What Happens If You Don't Get An IUD Removed After It Expires?

The IUD, short for intrauterine device, is an excellent form of birth control that's long-term, reversible, and very effective, according to Planned Parenthood. But it has an expiration date, so while some IUDs can stay in your body for up to 12 years, they still need to be removed when they've reached their expiration.

There are two kinds of IUDs: hormonal IUDs and the copper IUD. An IUD is a plastic piece that's shaped like a T and inserted into the uterus to prevent pregnancy. Hormonal IUDs release progestin, a synthetic form of the hormone progesterone, that thickens cervical mucus to prevent sperm from reaching an egg, as well as sometimes stopping ovulation altogether. Meanwhile, the copper IUD works by interfering with the movement of sperm so they can't reach an egg.

There are a few different types of hormonal IUDs that last anywhere from three to seven years, while the copper IUD can remain in place for up to 12 years. IUDs can be removed at any time.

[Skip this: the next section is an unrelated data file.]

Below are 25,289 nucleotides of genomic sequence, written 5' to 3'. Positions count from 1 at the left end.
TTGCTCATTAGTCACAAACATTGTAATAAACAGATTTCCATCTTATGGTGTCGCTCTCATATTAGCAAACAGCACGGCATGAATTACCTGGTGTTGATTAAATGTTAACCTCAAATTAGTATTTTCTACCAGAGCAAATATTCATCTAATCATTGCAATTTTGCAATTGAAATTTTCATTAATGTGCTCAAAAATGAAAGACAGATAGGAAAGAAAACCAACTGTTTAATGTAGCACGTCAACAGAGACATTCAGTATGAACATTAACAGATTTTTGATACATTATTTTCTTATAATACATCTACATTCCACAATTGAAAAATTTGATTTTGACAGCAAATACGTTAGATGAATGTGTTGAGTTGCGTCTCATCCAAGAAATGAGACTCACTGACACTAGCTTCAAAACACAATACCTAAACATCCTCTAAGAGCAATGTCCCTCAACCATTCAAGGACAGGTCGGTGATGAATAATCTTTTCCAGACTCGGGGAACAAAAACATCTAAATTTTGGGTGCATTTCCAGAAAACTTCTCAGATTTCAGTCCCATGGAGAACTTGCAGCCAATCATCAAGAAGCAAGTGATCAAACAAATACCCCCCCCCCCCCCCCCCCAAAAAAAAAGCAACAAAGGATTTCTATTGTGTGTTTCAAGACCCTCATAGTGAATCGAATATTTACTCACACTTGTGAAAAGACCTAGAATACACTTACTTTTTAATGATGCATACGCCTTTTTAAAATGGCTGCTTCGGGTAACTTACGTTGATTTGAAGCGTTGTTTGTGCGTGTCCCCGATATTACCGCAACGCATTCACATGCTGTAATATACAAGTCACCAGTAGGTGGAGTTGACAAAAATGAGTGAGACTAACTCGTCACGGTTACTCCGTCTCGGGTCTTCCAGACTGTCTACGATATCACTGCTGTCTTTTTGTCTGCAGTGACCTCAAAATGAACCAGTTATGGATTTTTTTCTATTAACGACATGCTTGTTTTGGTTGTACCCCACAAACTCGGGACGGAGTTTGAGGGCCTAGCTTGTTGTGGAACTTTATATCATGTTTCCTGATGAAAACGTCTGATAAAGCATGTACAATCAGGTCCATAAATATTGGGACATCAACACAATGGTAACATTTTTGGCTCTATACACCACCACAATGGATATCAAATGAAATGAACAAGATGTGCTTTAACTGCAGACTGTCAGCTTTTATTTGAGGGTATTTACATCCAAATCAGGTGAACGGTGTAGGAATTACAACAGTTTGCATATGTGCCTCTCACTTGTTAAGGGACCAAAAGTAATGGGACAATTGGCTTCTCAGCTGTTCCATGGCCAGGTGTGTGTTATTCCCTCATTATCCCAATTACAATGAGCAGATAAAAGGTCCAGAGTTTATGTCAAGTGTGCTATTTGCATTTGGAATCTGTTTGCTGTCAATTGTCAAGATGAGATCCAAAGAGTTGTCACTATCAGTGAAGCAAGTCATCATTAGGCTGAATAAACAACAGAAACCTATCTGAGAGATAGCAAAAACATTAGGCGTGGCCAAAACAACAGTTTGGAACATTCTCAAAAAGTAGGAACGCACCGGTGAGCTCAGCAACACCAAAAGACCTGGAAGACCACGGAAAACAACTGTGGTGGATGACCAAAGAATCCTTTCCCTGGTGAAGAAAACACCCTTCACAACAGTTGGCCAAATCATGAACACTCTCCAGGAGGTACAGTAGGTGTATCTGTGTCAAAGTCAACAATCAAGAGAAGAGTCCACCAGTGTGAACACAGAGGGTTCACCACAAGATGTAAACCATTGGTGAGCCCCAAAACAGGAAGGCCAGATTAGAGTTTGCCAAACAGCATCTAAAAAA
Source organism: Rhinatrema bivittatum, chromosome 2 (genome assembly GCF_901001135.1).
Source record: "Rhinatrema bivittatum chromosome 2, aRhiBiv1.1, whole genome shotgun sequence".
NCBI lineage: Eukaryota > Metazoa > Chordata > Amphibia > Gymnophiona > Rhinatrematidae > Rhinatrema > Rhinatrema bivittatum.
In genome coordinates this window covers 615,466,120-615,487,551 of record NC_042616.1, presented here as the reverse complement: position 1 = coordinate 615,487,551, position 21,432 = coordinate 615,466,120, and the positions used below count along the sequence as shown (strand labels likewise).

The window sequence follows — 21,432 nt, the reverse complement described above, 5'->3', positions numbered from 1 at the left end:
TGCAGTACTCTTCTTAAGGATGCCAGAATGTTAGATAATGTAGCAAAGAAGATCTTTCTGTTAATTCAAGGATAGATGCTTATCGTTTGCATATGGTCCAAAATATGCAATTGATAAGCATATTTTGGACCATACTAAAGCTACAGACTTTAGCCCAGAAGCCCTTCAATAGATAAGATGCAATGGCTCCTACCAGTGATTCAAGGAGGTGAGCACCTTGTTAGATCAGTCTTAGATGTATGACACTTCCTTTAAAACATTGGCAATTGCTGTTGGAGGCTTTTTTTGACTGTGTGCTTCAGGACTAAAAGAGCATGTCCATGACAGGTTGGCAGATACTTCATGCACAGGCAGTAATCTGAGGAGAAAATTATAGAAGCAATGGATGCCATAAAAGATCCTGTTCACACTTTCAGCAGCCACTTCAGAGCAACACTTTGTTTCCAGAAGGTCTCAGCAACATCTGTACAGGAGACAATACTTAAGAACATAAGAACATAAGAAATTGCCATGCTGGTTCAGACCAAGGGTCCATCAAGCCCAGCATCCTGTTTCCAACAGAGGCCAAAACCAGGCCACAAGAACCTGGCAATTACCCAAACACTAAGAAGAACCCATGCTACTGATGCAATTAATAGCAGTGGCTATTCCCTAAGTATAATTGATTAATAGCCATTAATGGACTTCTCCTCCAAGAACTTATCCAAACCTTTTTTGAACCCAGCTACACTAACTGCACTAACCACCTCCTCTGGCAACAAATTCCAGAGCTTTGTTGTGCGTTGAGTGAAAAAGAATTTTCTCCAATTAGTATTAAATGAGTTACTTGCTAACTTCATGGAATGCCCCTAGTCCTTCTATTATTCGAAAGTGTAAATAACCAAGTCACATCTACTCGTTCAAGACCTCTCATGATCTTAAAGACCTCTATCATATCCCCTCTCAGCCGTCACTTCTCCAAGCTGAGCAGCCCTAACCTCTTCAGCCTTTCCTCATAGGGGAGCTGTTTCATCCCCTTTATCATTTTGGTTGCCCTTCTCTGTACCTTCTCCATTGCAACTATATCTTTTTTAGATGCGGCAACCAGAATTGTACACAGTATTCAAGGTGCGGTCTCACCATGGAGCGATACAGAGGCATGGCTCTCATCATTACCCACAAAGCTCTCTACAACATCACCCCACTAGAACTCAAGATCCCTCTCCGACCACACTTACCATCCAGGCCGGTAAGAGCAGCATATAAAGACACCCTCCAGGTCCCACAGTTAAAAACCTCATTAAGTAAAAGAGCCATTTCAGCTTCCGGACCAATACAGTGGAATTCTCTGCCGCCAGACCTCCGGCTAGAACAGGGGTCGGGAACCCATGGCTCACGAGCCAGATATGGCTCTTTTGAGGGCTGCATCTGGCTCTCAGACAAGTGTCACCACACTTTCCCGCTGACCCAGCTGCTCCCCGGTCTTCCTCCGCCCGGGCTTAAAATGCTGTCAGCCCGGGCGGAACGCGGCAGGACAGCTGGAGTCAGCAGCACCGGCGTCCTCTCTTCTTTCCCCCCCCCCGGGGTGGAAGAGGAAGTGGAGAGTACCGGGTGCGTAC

Why it's important to remove an IUD on time

If you're having unwanted side effects or want to become pregnant, your doctor might recommend removing the IUD (via Medical News Today). But it also needs to be removed by the end of its lifespan, which can be done quickly and easily in a doctor's office. If needed, you can easily have it replaced right away.

If an IUD remains intact past its expiration date, the risk of infection increases, warns Medical News Today. If an infection becomes severe, it could cause infertility. IUDs will also lose their ability to prevent pregnancy, so they may not be an effective form of birth control if you don't get them removed after they expire. 

An IUD should be removed by a doctor — it's not recommended to try to remove it yourself at home (via WebMD). Your doctor will insert a speculum and use a tool to gently pull on the strings of the IUD. The arms of the IUD will fold up as it slides out. It generally only takes a few minutes, but you may experience mild cramps as it's removed. There's a slight chance of complications, such as the IUD becoming stuck to the uterine wall, and your doctor may need to use a thin, lighted scope and special tools to remove it in this case.